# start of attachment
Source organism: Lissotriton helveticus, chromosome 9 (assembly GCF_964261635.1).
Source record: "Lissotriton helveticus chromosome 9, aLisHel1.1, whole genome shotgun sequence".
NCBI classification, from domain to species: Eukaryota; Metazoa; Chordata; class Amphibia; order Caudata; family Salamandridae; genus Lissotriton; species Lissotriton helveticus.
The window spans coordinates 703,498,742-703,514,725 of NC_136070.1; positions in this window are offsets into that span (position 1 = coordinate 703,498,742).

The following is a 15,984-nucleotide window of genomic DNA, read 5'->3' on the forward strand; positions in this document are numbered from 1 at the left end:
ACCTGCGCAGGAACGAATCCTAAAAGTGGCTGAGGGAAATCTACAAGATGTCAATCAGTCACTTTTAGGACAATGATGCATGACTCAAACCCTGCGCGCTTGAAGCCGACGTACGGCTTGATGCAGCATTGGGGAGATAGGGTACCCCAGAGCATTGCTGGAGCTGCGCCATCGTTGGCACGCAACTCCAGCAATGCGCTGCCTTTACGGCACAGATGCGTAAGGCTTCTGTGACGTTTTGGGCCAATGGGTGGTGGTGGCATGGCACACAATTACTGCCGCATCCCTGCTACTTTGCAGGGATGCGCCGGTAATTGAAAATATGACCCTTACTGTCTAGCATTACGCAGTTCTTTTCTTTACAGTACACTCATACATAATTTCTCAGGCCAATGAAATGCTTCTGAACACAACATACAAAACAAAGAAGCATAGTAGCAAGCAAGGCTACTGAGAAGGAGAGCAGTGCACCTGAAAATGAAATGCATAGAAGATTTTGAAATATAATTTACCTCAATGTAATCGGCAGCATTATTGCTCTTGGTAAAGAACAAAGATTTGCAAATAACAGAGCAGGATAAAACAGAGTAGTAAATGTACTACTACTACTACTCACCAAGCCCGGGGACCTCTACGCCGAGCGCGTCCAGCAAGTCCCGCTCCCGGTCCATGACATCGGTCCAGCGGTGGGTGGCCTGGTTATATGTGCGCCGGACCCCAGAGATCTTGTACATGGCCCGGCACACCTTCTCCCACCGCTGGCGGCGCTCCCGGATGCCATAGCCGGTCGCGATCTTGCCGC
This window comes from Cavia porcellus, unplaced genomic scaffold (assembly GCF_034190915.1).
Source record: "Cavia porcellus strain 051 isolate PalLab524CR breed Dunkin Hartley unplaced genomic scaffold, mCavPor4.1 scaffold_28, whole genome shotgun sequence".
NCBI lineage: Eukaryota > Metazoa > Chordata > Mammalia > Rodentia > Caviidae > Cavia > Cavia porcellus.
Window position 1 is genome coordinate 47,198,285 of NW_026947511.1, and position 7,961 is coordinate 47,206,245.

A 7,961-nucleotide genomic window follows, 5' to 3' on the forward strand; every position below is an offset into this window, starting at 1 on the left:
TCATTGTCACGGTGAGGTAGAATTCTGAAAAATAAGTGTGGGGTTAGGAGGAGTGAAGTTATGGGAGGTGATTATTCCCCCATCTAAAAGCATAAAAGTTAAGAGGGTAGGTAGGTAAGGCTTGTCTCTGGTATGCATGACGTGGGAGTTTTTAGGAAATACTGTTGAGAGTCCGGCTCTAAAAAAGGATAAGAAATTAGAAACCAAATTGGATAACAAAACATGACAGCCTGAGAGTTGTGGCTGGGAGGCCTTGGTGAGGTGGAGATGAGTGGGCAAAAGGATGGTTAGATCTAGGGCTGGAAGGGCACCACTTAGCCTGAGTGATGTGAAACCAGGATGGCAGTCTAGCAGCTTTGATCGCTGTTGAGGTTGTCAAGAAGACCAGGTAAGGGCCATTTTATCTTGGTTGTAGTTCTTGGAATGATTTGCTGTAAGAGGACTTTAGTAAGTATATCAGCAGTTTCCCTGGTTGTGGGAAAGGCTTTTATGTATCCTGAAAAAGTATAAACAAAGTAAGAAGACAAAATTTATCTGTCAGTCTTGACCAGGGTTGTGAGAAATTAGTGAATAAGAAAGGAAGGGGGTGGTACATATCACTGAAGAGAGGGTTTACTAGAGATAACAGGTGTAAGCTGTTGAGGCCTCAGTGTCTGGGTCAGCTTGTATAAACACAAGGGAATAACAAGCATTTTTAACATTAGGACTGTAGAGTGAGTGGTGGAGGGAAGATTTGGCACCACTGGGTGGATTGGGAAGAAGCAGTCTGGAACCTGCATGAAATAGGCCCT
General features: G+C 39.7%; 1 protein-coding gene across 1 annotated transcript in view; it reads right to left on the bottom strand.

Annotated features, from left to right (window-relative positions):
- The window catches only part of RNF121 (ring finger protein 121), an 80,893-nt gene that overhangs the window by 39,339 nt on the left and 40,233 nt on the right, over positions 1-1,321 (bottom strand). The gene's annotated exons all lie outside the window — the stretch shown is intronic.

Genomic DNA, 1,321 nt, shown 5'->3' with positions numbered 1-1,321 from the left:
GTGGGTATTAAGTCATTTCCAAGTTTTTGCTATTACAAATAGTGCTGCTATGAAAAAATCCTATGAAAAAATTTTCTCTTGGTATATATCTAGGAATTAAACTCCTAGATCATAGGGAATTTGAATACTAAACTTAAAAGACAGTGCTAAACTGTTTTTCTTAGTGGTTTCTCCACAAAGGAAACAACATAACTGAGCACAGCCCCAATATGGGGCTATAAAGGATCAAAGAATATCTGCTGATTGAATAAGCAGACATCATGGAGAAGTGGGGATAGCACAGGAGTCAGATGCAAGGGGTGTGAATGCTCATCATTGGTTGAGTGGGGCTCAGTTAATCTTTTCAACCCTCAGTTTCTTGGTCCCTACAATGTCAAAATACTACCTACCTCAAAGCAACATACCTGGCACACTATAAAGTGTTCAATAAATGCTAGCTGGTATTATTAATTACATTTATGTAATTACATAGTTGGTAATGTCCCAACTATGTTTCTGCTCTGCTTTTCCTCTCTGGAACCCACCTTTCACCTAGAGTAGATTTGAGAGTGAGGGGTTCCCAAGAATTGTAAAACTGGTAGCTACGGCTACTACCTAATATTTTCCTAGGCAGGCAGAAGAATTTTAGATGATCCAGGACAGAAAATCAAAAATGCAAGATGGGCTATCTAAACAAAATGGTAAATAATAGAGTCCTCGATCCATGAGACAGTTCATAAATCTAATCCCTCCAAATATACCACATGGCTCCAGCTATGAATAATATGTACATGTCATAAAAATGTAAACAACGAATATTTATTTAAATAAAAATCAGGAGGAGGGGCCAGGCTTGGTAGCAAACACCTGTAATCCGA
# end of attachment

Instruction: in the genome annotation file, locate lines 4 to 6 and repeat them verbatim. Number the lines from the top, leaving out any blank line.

The window spans coordinates 703,498,742-703,514,725 of NC_136070.1; positions in this window are offsets into that span (position 1 = coordinate 703,498,742).

The following is a 15,984-nucleotide window of genomic DNA, read 5'->3' on the forward strand; positions in this document are numbered from 1 at the left end:
ACCTGCGCAGGAACGAATCCTAAAAGTGGCTGAGGGAAATCTACAAGATGTCAATCAGTCACTTTTAGGACAATGATGCATGACTCAAACCCTGCGCGCTTGAAGCCGACGTACGGCTTGATGCAGCATTGGGGAGATAGGGTACCCCAGAGCATTGCTGGAGCTGCGCCATCGTTGGCACGCAACTCCAGCAATGCGCTGCCTTTACGGCACAGATGCGTAAGGCTTCTGTGACGTTTTGGGCCAATGGGTGGTGGTGGCATGGCACACAATTACTGCCGCATCCCTGCTACTTTGCAGGGATGCGCCGGTAATTGAAAATATGACCCTTACTGTCTAGCATTACGCAGTTCTTTTCTTTACAGTACACTCATACATAATTTCTCAGGCCAATGAAATGCTTCTGAACACAACATACAAAACAAAGAAGCATAGTAGCAAGCAAGGCTACTGAGAAGGAGAGCAGTGCACCTGAAAATGAAATGCATAGAAGATTTTGAAATATAATTTACCTCAATGTAATCGGCAGCATTATTGCTCTTGGTAAAGAACAAAGATTTGCAAATAACAGAGCAGGATAAAACAGAGTAGTAAATGTACTACTACTACTACTCACCAAGCCCGGGGACCTCTACGCCGAGCGCGTCCAGCAAGTCCCGCTCCCGGTCCATGACATCGGTCCAGCGGTGGGTGGCCTGGTTATATGTGCGCCGGACCCCAGAGATCTTGTACATGGCCCGGCACACCTTCTCCCACCGCTGGCGGCGCTCCCGGATGCCATAGCCGGTCGCGATCTTGCCGC